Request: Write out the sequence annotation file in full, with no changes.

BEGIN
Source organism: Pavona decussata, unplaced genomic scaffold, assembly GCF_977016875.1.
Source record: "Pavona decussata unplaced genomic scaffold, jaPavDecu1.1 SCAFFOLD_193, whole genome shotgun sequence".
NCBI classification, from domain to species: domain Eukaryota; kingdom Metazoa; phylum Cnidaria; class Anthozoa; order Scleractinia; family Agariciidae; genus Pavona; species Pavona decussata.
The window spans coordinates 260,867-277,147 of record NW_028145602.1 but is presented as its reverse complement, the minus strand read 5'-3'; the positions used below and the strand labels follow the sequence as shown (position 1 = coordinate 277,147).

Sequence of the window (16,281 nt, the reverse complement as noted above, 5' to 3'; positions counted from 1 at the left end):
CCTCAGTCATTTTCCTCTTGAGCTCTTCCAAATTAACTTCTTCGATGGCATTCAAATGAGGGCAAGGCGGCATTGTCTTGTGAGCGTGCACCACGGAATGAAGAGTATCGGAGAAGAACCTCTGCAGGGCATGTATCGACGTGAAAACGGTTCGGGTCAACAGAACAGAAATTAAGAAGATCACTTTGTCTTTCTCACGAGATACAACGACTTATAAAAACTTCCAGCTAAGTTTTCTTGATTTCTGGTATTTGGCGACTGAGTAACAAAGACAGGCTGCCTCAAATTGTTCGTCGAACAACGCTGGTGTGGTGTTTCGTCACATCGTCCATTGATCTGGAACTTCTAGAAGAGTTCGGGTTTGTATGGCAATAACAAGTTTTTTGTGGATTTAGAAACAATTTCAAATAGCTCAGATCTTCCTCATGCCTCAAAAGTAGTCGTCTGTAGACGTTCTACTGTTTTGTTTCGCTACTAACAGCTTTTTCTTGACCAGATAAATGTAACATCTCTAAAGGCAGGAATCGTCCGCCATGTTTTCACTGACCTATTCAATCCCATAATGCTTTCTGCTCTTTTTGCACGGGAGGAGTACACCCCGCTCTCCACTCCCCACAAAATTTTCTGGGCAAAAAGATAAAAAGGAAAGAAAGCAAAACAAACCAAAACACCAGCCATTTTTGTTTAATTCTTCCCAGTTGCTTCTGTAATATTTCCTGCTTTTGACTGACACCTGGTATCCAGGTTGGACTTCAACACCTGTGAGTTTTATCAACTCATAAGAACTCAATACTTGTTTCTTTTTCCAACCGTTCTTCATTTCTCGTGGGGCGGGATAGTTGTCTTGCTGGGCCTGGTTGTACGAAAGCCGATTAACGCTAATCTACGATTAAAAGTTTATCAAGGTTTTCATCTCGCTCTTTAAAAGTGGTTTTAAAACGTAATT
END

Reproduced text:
Source organism: Pavona decussata, unplaced genomic scaffold, assembly GCF_977016875.1.
Source record: "Pavona decussata unplaced genomic scaffold, jaPavDecu1.1 SCAFFOLD_193, whole genome shotgun sequence".
NCBI classification, from domain to species: domain Eukaryota; kingdom Metazoa; phylum Cnidaria; class Anthozoa; order Scleractinia; family Agariciidae; genus Pavona; species Pavona decussata.
The window spans coordinates 260,867-277,147 of record NW_028145602.1 but is presented as its reverse complement, the minus strand read 5'-3'; the positions used below and the strand labels follow the sequence as shown (position 1 = coordinate 277,147).

Sequence of the window (16,281 nt, the reverse complement as noted above, 5' to 3'; positions counted from 1 at the left end):
CCTCAGTCATTTTCCTCTTGAGCTCTTCCAAATTAACTTCTTCGATGGCATTCAAATGAGGGCAAGGCGGCATTGTCTTGTGAGCGTGCACCACGGAATGAAGAGTATCGGAGAAGAACCTCTGCAGGGCATGTATCGACGTGAAAACGGTTCGGGTCAACAGAACAGAAATTAAGAAGATCACTTTGTCTTTCTCACGAGATACAACGACTTATAAAAACTTCCAGCTAAGTTTTCTTGATTTCTGGTATTTGGCGACTGAGTAACAAAGACAGGCTGCCTCAAATTGTTCGTCGAACAACGCTGGTGTGGTGTTTCGTCACATCGTCCATTGATCTGGAACTTCTAGAAGAGTTCGGGTTTGTATGGCAATAACAAGTTTTTTGTGGATTTAGAAACAATTTCAAATAGCTCAGATCTTCCTCATGCCTCAAAAGTAGTCGTCTGTAGACGTTCTACTGTTTTGTTTCGCTACTAACAGCTTTTTCTTGACCAGATAAATGTAACATCTCTAAAGGCAGGAATCGTCCGCCATGTTTTCACTGACCTATTCAATCCCATAATGCTTTCTGCTCTTTTTGCACGGGAGGAGTACACCCCGCTCTCCACTCCCCACAAAATTTTCTGGGCAAAAAGATAAAAAGGAAAGAAAGCAAAACAAACCAAAACACCAGCCATTTTTGTTTAATTCTTCCCAGTTGCTTCTGTAATATTTCCTGCTTTTGACTGACACCTGGTATCCAGGTTGGACTTCAACACCTGTGAGTTTTATCAACTCATAAGAACTCAATACTTGTTTCTTTTTCCAACCGTTCTTCATTTCTCGTGGGGCGGGATAGTTGTCTTGCTGGGCCTGGTTGTACGAAAGCCGATTAACGCTAATCTACGATTAAAAGTTTATCAAGGTTTTCATCTCGCTCTTTAAAAGTGGTTTTAAAACGTAATT